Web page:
You need to get yourself a battery conditioner charger you can plug in and leave on all the time whilst the cars in the garage not being used, thats what I do, they are designed to keep the battery fully charged and also do a periodic partial drain and and recharge to keep the battery exercised. if you wire into the car a socket in a convenient position you can plug it in easily each time you return ?
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Re: A Californian drying out in South Africa

Post by African Imp » Sat Mar 31, 2018 2:22 pm

A lot of the parts I have or have needed can now be found here https://www.facebook.com/groups/2032768506981532/ Imp027
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Re: A Californian drying out in South Africa

Post by African Imp » Sat Mar 31, 2018 2:23 pm

The Nun wrote:You need to get yourself a battery conditioner charger you can plug in and leave on all the time whilst the cars in the garage not being used, thats what I do, they are designed to keep the battery fully charged and also do a periodic partial drain and and recharge to keep the battery exercised. if you wire into the car a socket in a convenient position you can plug it in easily each time you return ?
Yes, your right, the charger I use is a smart one but not what your talking about and uses spring clips on the battery poles, so it takes time to connect.

This company say they have sold four million chargers! https://smartercharger.com/
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Re: A Californian drying out in South Africa

Post by African Imp » Mon Apr 09, 2018 6:14 am

The restored speedo pod before it was refitted, the assembly had been sent away to Johannesburg for service to the hair spring inside the speedo.

Note the incorrect position of the wiper switch when in the off position, that was sorted out recently.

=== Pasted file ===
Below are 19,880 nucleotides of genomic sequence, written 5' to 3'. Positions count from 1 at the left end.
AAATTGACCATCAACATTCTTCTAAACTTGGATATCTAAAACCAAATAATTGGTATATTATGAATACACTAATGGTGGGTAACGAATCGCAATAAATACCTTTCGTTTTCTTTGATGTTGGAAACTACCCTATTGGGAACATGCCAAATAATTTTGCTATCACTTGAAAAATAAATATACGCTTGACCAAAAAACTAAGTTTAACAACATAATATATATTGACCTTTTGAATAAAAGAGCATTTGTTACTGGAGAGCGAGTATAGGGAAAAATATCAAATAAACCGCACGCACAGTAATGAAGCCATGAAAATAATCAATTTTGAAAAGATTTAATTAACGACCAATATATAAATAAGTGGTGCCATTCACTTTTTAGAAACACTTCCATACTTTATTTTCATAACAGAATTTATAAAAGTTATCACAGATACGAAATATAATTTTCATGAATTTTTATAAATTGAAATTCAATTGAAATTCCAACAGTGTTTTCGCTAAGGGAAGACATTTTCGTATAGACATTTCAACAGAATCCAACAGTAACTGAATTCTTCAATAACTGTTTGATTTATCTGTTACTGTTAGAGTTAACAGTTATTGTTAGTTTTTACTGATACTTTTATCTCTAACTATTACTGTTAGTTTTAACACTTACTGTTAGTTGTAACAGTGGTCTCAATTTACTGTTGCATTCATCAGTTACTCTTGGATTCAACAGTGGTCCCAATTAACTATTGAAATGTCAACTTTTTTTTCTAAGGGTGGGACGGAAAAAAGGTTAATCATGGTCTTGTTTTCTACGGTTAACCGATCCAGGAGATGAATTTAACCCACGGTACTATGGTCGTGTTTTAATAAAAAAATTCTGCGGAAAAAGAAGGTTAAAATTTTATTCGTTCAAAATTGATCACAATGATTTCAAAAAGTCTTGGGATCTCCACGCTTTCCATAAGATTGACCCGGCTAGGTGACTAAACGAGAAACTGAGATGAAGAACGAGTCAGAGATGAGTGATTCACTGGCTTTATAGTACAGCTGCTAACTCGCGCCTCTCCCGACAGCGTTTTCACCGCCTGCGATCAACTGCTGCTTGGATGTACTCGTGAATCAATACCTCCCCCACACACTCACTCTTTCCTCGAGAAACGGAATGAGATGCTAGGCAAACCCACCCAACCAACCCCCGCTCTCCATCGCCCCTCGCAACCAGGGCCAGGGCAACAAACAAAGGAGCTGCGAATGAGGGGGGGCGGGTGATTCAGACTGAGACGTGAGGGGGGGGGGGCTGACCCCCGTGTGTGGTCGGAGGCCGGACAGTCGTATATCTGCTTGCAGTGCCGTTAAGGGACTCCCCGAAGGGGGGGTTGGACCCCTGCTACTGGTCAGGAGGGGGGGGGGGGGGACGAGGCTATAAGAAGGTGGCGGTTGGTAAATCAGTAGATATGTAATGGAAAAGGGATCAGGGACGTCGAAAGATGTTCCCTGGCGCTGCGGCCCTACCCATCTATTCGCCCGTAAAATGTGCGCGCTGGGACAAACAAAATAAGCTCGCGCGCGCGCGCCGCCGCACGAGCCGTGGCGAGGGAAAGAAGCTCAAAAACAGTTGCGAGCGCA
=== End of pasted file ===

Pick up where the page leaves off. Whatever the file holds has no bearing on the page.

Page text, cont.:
The odometer now reads 23,733.44 :)
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Re: A Californian drying out in South Africa

Post by African Imp » Thu Apr 12, 2018 10:25 am

I suppose it was just a matter of time before I took one of the new 304 grade stainless steel lifting eyes and polished it on the mop in my bench grinder.

I also softened the edges with a flapper wheel to smooth things out first.

Once polished the difference was worth the effort it took.
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Re: A Californian drying out in South Africa

Post by African Imp » Tue Apr 17, 2018 2:48 pm

The upgrade of some of the parts on the car can continue, today I fitted a 304 grade stainless steel tyre strap hook.

With the hook made smaller than the original I was able to fit some heat shrink on the hook to stop paint damage on the slam panel.
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Re: A Californian drying out in South Africa

Post by 617sqn » Wed Apr 18, 2018 9:23 am

I'd buy one, but it might never arrive :?

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Re: A Californian drying out in South Africa

Post by African Imp » Wed Apr 18, 2018 9:29 am

617sqn wrote:I'd buy one, but it might never arrive :?

Andy G